You know, the issue is, I don't think, whether on a mental level we don't know that these things are "bad" or in any case contra our own sense of decency. Well, unless you have some really bad mental problems anyway.

The real issue with morality really is... not the content at hand, but the FORM. WHY should the demands of morality OBLIGATE? In other words, I see something as bad, why should I desist from doing it though? You might say it's self-evident. But that's not the point. See, it isn't about emotion, exactly, but rather law. Where does law derive its force, its power?

People give advice, give "Counsel." But really, what makes it so that it becomes wrong to break with counsel, to go contra advice? What makes it that law has that special edge. It's the difference between what "is" and what "ought" between "common sense" and "NO YOU DON'T."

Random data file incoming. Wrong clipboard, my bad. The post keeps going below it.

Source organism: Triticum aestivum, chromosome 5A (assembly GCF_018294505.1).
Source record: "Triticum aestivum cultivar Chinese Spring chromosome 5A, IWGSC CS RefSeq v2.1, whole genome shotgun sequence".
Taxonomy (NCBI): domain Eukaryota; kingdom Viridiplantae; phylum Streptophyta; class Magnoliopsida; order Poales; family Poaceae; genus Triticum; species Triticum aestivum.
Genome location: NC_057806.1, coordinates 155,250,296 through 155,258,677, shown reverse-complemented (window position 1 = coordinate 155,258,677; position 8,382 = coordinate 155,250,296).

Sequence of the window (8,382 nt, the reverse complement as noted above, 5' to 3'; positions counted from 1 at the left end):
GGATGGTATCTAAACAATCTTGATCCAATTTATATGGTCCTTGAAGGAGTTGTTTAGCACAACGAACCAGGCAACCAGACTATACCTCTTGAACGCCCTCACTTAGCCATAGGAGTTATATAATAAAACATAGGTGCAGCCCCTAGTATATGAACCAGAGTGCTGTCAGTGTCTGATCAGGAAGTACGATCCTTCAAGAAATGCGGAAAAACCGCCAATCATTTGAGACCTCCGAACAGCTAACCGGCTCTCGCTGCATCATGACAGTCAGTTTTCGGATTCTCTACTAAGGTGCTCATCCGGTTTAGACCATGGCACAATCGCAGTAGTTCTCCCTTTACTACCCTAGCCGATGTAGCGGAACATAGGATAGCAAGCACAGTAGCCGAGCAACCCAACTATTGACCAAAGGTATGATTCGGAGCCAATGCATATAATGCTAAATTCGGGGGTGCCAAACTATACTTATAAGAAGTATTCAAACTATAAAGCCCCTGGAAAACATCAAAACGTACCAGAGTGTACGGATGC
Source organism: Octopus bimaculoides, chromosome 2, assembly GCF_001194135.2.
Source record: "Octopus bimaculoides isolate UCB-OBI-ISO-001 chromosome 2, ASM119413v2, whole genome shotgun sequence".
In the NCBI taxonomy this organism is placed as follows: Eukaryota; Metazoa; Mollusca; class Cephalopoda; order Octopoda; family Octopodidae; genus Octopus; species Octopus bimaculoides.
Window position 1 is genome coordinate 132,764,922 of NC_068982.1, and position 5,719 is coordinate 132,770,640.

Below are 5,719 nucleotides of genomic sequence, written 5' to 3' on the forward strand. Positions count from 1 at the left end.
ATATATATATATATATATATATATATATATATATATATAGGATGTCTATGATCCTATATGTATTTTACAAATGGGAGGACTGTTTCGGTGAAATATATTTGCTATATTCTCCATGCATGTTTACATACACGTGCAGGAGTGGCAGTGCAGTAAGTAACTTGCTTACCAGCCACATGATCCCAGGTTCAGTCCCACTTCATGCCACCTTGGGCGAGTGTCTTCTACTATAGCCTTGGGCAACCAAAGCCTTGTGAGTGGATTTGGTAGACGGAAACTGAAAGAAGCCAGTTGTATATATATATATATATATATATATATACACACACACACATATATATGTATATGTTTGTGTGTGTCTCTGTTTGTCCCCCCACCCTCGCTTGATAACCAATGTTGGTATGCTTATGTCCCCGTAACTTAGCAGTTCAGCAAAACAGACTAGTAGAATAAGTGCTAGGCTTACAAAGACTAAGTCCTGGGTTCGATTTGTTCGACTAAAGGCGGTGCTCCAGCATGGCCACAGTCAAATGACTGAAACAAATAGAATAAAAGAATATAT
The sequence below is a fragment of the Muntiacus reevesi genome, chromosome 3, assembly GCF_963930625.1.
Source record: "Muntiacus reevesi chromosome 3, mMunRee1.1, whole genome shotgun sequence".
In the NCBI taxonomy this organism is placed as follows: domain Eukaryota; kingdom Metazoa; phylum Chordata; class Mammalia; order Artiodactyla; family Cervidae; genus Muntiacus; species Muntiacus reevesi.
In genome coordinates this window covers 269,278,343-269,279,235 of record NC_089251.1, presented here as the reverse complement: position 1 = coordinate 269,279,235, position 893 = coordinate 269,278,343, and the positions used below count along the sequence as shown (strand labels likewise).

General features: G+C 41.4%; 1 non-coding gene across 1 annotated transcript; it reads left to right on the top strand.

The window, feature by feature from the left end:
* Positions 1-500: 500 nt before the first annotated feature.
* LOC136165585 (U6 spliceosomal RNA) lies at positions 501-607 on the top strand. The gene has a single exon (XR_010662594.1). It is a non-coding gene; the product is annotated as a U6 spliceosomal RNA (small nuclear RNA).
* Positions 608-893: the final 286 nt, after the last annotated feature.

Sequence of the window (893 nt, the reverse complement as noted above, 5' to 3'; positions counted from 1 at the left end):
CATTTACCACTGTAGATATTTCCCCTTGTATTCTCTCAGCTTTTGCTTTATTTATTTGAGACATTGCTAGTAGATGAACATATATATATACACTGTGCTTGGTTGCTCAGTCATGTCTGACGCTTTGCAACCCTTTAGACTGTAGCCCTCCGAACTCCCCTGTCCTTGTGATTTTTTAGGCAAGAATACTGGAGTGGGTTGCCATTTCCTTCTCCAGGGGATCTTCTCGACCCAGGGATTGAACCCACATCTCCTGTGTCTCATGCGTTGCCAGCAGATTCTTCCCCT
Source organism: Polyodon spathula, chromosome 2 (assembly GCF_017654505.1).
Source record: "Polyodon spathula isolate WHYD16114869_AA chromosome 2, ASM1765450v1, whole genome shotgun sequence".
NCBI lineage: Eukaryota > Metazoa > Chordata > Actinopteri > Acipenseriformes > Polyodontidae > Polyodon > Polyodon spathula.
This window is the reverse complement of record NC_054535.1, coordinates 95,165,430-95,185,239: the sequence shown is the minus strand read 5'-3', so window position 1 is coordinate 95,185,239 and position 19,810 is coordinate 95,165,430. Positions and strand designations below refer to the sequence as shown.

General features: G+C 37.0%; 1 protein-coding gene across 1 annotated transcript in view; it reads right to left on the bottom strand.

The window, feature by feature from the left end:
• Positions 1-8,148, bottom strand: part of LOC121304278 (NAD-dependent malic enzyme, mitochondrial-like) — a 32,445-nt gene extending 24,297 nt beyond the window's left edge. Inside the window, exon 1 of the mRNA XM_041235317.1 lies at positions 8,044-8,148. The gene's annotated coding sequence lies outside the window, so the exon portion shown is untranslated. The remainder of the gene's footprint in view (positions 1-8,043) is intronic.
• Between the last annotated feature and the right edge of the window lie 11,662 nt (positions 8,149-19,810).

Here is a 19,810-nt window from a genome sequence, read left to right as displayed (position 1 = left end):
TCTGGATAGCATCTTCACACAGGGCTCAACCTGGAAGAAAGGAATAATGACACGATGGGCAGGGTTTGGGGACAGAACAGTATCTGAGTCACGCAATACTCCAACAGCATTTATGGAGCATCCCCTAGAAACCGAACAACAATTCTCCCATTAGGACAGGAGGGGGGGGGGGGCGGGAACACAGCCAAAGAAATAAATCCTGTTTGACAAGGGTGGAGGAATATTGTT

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Post BBCode URL - Right click and save to clipboard to use later in post Post 27: Fri Apr 27, 2012 2:04 pm
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I agree that giving victims' morality priority goes a long way toward eliminating the problems of moral relativism, but what is the justification if not an appeal to objective morality designed around protecting victims?

What do you do in cases where there is no clear victim, or both sides are claiming victimhood?

What does a relativist have to say about fostering positive developments such as allowing stem cell research? W. Bush claimed to have a morality that opposed it, and I doubt relativists could argue against it.

IMHO relativism works most of the the time because we mostly agree on what is moral, but as moral views diverge we need ways to talk people around to our way of thinking, and you can't do that without appealing to some kind of perfect objective morality.